Dialogue

Vocabulary

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Lesson Notes

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Lesson Transcript

INTRODUCTION
Sylvain: Bonjour! Je m’appelle Sylvain.
Céline: Et moi c’est Céline.
Sam: Sam here. Newbie Series, Lesson 10: Wow, Pretty Hot. Hello, my name’s Sam and I’m joined here by...
Sylvain: Sylvain.
Sam: And...
Céline: Céline.
Sam: Comment ça va?
Sylvain: Très bien.
Céline: Euh… ça va, mais je suis un peu malade.
Sam: That’s too bad.
Sylvain: Pauvre Céline!
Céline: Oui.
Sam: Well, anyway. Here we take a broad approach to the language, emphasizing listening comprehension, speech, grammar, vocab and usage.
Sylvain: With that you learn to speak French in a fun and interesting way.
Sam: So join us for this lesson of FrenchPod101.com.
Céline: By the way, Sam, I have a surprise for you.
Sam: Surprise? And what’s the surprise?
Céline: I will rest while Alex will play Robert, and Christophe will play the co-worker. Ok. That’s not a big surprise.
Sam: It’s a surprise to me. Well, anyway, this conversation takes place between two people at a party. One guy has noticed a beautiful young lady in the crowd. Clever Robert will be played by Alex, and his co-worker will be played by Christophe.
Sylvain: A tout de suite! After my third minute nap.
Céline: Yes. Me, too. I’m going to take a nap.
Sam: Three minute nap? Why didn’t you guys sleep last night?
Sylvain: We had some football thing.
Sam: Soccer?
Céline: Exactement. Soccer.
Sam: Ok. Well, anyway, shall we start, guys?
Céline: Yeah, allez c’est parti.
Sylvain: Let’s go.
Sam: Let’s go.
DIALOGUE
Christophe: Woaw!
Alex: Excuse-moi, je ne comprends rien!
Christophe: Qui est-ce?
Alex: Ben, qui?
Christophe: La jolie fille, là!
Alex: Ben, c’est ma fille!
Sam: One more time, slowly.
Christophe: Woaw!
Alex: Excuse-moi, je ne comprends rien!
Christophe: Qui est-ce?
Alex: Ben, qui?
Christophe: La jolie fille, là!
Alex: Ben, c’est ma fille!
Sam: One more time, with the English.
Christophe: Woaw!
Sam: Oh wow!
Alex: Excuse-moi, je ne comprends rien!
Sam: Excuse me, I don’t understand a thing!
Christophe: Qui est-ce?
Sam: Who is she?
Alex: Ben, qui?
Sam: Hmm, who?
Christophe: La jolie fille, là!
Sam: The pretty girl over there!
Alex: Ben, c’est ma fille!
Sam: That’s my daughter!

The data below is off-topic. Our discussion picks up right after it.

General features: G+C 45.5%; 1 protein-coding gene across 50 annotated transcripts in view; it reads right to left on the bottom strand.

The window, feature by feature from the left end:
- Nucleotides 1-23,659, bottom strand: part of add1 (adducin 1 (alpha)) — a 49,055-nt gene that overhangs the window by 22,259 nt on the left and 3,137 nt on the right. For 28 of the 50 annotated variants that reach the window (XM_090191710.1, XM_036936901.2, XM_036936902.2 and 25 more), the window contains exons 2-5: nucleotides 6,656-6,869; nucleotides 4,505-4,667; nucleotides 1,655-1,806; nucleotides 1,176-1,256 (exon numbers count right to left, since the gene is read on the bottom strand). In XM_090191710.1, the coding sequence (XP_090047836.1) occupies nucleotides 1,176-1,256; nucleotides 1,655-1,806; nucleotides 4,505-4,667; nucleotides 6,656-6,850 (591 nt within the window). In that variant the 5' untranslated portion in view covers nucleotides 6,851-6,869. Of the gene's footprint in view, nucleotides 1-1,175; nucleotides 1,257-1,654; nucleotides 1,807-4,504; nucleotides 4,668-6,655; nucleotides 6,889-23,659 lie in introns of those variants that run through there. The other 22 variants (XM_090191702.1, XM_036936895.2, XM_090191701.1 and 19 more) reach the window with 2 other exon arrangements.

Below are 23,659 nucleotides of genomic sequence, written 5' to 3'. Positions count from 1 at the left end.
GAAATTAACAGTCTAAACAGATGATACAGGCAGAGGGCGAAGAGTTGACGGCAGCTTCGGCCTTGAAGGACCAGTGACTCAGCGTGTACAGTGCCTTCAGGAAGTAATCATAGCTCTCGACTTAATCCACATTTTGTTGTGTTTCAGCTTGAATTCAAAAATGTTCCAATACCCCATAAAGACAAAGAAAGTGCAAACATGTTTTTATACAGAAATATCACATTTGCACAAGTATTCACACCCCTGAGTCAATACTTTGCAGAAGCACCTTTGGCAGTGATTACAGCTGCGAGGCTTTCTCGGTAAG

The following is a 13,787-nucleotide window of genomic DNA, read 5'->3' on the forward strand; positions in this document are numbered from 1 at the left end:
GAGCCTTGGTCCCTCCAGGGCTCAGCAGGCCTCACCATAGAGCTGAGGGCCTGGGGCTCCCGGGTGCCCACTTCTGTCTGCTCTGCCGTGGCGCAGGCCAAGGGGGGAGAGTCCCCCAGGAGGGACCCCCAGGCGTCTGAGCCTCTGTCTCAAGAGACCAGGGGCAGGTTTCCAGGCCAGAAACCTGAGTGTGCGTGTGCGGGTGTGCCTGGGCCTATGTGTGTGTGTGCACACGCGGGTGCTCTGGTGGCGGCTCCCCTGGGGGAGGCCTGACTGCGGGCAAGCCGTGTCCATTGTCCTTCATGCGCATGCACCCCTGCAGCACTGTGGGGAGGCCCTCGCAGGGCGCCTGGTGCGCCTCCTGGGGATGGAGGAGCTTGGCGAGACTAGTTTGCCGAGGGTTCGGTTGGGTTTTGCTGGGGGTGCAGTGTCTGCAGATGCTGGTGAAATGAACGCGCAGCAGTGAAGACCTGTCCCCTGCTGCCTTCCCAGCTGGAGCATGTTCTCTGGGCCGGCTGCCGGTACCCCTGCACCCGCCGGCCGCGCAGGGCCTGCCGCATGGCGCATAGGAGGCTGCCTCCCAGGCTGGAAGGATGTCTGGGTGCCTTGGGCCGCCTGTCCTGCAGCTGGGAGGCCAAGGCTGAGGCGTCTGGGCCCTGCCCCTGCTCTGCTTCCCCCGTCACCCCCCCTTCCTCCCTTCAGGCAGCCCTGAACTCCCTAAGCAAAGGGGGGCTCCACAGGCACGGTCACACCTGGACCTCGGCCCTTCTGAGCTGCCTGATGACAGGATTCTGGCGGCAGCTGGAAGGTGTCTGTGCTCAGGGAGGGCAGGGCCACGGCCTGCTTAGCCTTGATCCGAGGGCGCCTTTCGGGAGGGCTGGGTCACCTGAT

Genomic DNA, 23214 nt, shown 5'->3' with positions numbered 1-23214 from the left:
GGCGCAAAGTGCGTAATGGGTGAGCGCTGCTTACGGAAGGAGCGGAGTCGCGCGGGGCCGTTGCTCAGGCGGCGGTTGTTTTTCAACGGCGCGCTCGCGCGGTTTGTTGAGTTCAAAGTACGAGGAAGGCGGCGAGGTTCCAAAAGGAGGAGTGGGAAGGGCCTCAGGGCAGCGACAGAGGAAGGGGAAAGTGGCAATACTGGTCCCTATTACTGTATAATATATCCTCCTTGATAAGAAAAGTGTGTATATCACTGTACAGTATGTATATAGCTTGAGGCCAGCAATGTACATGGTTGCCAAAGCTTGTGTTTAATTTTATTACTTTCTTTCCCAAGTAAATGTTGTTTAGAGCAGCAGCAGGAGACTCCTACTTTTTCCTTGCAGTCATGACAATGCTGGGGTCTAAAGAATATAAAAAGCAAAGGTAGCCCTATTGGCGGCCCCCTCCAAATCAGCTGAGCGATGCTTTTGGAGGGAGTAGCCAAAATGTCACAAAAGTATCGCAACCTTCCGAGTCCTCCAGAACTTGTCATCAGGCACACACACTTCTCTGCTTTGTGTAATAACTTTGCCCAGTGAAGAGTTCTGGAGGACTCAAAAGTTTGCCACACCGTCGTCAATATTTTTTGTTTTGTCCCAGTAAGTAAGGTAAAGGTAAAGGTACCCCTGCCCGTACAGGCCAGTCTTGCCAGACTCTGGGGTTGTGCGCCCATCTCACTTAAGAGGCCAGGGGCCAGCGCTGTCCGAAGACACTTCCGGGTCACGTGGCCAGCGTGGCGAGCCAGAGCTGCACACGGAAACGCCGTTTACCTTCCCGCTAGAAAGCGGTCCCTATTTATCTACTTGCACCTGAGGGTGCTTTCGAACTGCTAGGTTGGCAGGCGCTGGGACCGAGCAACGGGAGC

POST CONVERSATION BANTER
Sam: Hey it seems like that co-worker’s into Robert’s daughter, huh?
Sylvain: Yeah.
Céline: Eh oui! Parce qu’elle est jolie.
Sylvain: Elle est belle.
Sam: Because she’s nice and beautiful, of course.
Sylvain: Did you have some time mistake recognizing somebody?
Sam: Have I ever mistaken somebody for someone else? Not so often. I’m pretty good with names and faces.
Sylvain: That’s good. Good for you.
Céline: Yeah.
Sylvain: I had one time an experience. Somebody suddenly stopped me and said “Igor!” He was completely mistaken.
Céline: Igor?
Sylvain: Igor!
Céline: Igor-r.
Sam: Maybe you looked like Igor, his friend.
Sylvain: Hello, Igor.
Céline: I told you you looked like a viking! Viking. Sorry.
Sylvain: Yeah, yeah. When I was young, I had longer hair.
Céline: That’s great!
Sam: I’ve been mistaken for a famous actor before.
Céline: Who? Denzel Snipes?
Sam: Yeah yeah I’ve been mistaken for Denzel Snipes before. Somebody wanted my autograph, actually. But it would be worth twice as much next year. Two times nothing.
Céline: For example, we are in France, and you think you recognize somebody in the street. So what would you say in French?
Sylvain: Comment ça va?
Céline: Just like that? Straightaway? Comment ça va?
Sylvain: Bien sûr! And when you don’t remember the name of the guy or the girl, you say-- the other person says, “Et toi, comment ça va?” and you never use names.
Céline: Yeah, that’s true. Sometimes you meet somebody and the person doesn’t know your name. But that happens everywhere.
Sam: That’s ok if the-- It seems ok, if the lady forgets the guy’s name, but if it’s vice-versa, some ladies get angry about that. Especially if you call them the wrong name.
Céline: Oh yes!
Sylvain: Sophie; Martha, Joséphine…
Céline: Exactly, for me every-- not everyone, but usually people, they call me “Cécile.”
Sam: Cécile?
Céline: Yeah, instead of Céline. Yeah that makes me feel angry.
Sam: Why?
Céline: Because my name is Céline. It’s not Cécile.
Sam: I understand.
Céline: Voilà. So why don’t we jump into the vocab?
Sylvain: Good idea.
Sam: That sounds like a hot idea.
Céline: C’est parti.
VOCAB LIST
Sam: The first item is...
Sylvain: Qui.
Sam: Who.
Sylvain: Qui. Qui.
Sam: Next is a phrase.
Céline: Qui est-ce?
Sam: Who is it?
Céline: Qui est-ce? Qui est-ce?
Sam: Next.
Sylvain: La.
Sam: Which is “the,” feminine.
Sylvain: La. La.
Sam: Next.
Céline: Jolie.
Sam: Pretty.
Céline: Jolie. Jolie.
Sam: Next.
Sylvain: Fille.
Sam: “Fille” means “girl” or “daughter”.